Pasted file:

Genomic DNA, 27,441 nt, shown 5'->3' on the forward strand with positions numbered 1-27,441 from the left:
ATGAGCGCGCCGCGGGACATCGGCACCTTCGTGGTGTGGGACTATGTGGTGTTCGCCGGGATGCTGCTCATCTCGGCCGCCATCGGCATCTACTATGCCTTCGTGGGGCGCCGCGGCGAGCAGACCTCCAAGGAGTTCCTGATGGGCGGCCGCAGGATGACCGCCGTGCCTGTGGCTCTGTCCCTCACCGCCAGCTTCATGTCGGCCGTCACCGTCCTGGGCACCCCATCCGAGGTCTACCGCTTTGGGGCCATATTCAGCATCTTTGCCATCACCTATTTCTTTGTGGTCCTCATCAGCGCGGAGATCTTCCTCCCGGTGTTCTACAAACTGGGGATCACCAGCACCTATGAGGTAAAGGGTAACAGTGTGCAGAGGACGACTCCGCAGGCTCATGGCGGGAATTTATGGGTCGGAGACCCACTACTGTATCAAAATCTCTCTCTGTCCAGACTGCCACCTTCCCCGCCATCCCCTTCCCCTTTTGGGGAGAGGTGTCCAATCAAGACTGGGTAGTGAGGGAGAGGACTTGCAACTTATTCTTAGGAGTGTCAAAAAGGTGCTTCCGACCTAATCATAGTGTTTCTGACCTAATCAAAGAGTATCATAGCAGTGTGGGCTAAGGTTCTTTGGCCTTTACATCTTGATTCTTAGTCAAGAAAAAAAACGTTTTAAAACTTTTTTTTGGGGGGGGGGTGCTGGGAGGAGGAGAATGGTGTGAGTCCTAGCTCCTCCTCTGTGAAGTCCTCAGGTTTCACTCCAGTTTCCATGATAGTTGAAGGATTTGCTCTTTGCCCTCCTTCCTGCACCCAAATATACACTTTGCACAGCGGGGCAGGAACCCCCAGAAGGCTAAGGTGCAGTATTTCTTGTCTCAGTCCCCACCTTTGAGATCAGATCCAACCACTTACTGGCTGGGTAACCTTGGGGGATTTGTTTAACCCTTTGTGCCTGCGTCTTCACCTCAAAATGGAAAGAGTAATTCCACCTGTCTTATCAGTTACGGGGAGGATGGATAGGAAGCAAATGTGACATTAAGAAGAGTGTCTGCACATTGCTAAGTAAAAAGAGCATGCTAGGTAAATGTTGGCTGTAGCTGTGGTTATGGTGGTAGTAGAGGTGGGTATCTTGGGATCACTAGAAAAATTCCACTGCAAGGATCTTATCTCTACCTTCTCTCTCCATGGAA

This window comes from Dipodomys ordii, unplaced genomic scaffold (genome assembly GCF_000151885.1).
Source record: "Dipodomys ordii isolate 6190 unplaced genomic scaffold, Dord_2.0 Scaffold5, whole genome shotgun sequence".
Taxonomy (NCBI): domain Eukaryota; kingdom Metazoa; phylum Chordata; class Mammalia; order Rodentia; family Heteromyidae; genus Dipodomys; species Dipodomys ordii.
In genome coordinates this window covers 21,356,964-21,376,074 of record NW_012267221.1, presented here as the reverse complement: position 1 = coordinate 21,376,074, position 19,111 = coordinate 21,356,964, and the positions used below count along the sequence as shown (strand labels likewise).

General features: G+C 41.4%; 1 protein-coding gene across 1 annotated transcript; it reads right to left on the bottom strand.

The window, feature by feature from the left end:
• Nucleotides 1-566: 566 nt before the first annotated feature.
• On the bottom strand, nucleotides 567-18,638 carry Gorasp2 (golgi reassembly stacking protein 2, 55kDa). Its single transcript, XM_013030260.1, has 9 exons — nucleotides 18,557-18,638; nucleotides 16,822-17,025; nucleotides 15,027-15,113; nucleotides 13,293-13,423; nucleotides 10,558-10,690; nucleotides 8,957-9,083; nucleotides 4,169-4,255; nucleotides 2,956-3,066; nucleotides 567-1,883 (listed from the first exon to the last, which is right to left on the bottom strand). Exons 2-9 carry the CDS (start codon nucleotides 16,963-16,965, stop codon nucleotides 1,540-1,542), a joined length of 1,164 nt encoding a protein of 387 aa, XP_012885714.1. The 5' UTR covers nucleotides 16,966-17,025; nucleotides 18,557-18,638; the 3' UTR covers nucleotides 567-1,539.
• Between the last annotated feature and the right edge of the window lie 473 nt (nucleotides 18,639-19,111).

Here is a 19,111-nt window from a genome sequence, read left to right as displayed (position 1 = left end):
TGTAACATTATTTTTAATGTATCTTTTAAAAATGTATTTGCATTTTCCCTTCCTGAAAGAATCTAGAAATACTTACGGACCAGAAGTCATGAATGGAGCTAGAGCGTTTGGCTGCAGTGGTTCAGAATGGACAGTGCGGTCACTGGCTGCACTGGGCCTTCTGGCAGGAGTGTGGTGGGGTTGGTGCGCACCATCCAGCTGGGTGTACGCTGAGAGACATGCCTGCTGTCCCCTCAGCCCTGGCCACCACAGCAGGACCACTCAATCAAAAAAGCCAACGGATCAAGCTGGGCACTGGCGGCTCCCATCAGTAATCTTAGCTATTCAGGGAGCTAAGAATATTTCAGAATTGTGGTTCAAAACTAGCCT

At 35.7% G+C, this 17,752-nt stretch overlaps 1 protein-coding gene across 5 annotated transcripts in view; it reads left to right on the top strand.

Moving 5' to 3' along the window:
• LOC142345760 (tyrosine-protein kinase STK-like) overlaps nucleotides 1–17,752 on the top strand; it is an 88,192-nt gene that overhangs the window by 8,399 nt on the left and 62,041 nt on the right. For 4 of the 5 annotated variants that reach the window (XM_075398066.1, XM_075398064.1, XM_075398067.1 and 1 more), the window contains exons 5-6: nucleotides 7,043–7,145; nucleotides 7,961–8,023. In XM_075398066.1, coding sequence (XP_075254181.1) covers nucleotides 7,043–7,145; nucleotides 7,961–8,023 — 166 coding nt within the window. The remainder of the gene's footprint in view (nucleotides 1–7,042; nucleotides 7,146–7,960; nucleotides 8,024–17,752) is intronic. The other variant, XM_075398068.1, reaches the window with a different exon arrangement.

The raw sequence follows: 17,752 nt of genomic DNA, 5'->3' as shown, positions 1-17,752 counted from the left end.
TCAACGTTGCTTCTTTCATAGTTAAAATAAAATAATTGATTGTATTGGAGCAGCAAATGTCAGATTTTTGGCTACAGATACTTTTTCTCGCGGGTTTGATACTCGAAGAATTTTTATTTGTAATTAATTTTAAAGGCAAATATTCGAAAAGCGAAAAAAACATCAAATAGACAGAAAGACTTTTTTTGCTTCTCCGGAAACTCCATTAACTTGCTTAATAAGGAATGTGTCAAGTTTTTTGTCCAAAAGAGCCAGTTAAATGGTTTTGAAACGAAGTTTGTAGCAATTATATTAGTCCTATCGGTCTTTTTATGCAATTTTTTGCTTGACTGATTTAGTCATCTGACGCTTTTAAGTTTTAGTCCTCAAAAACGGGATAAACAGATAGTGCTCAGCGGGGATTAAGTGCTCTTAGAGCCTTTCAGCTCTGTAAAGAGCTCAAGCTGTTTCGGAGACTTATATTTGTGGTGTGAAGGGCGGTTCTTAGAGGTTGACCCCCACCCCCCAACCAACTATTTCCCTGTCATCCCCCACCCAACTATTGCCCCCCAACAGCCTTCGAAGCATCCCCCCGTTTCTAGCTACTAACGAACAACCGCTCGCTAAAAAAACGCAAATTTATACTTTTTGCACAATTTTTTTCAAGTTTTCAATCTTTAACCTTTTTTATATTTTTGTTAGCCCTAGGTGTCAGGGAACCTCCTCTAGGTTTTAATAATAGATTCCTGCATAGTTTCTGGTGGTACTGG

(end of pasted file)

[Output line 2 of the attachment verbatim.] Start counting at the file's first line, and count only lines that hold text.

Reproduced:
ATGAGCGCGCCGCGGGACATCGGCACCTTCGTGGTGTGGGACTATGTGGTGTTCGCCGGGATGCTGCTCATCTCGGCCGCCATCGGCATCTACTATGCCTTCGTGGGGCGCCGCGGCGAGCAGACCTCCAAGGAGTTCCTGATGGGCGGCCGCAGGATGACCGCCGTGCCTGTGGCTCTGTCCCTCACCGCCAGCTTCATGTCGGCCGTCACCGTCCTGGGCACCCCATCCGAGGTCTACCGCTTTGGGGCCATATTCAGCATCTTTGCCATCACCTATTTCTTTGTGGTCCTCATCAGCGCGGAGATCTTCCTCCCGGTGTTCTACAAACTGGGGATCACCAGCACCTATGAGGTAAAGGGTAACAGTGTGCAGAGGACGACTCCGCAGGCTCATGGCGGGAATTTATGGGTCGGAGACCCACTACTGTATCAAAATCTCTCTCTGTCCAGACTGCCACCTTCCCCGCCATCCCCTTCCCCTTTTGGGGAGAGGTGTCCAATCAAGACTGGGTAGTGAGGGAGAGGACTTGCAACTTATTCTTAGGAGTGTCAAAAAGGTGCTTCCGACCTAATCATAGTGTTTCTGACCTAATCAAAGAGTATCATAGCAGTGTGGGCTAAGGTTCTTTGGCCTTTACATCTTGATTCTTAGTCAAGAAAAAAAACGTTTTAAAACTTTTTTTTGGGGGGGGGGTGCTGGGAGGAGGAGAATGGTGTGAGTCCTAGCTCCTCCTCTGTGAAGTCCTCAGGTTTCACTCCAGTTTCCATGATAGTTGAAGGATTTGCTCTTTGCCCTCCTTCCTGCACCCAAATATACACTTTGCACAGCGGGGCAGGAACCCCCAGAAGGCTAAGGTGCAGTATTTCTTGTCTCAGTCCCCACCTTTGAGATCAGATCCAACCACTTACTGGCTGGGTAACCTTGGGGGATTTGTTTAACCCTTTGTGCCTGCGTCTTCACCTCAAAATGGAAAGAGTAATTCCACCTGTCTTATCAGTTACGGGGAGGATGGATAGGAAGCAAATGTGACATTAAGAAGAGTGTCTGCACATTGCTAAGTAAAAAGAGCATGCTAGGTAAATGTTGGCTGTAGCTGTGGTTATGGTGGTAGTAGAGGTGGGTATCTTGGGATCACTAGAAAAATTCCACTGCAAGGATCTTATCTCTACCTTCTCTCTCCATGGAA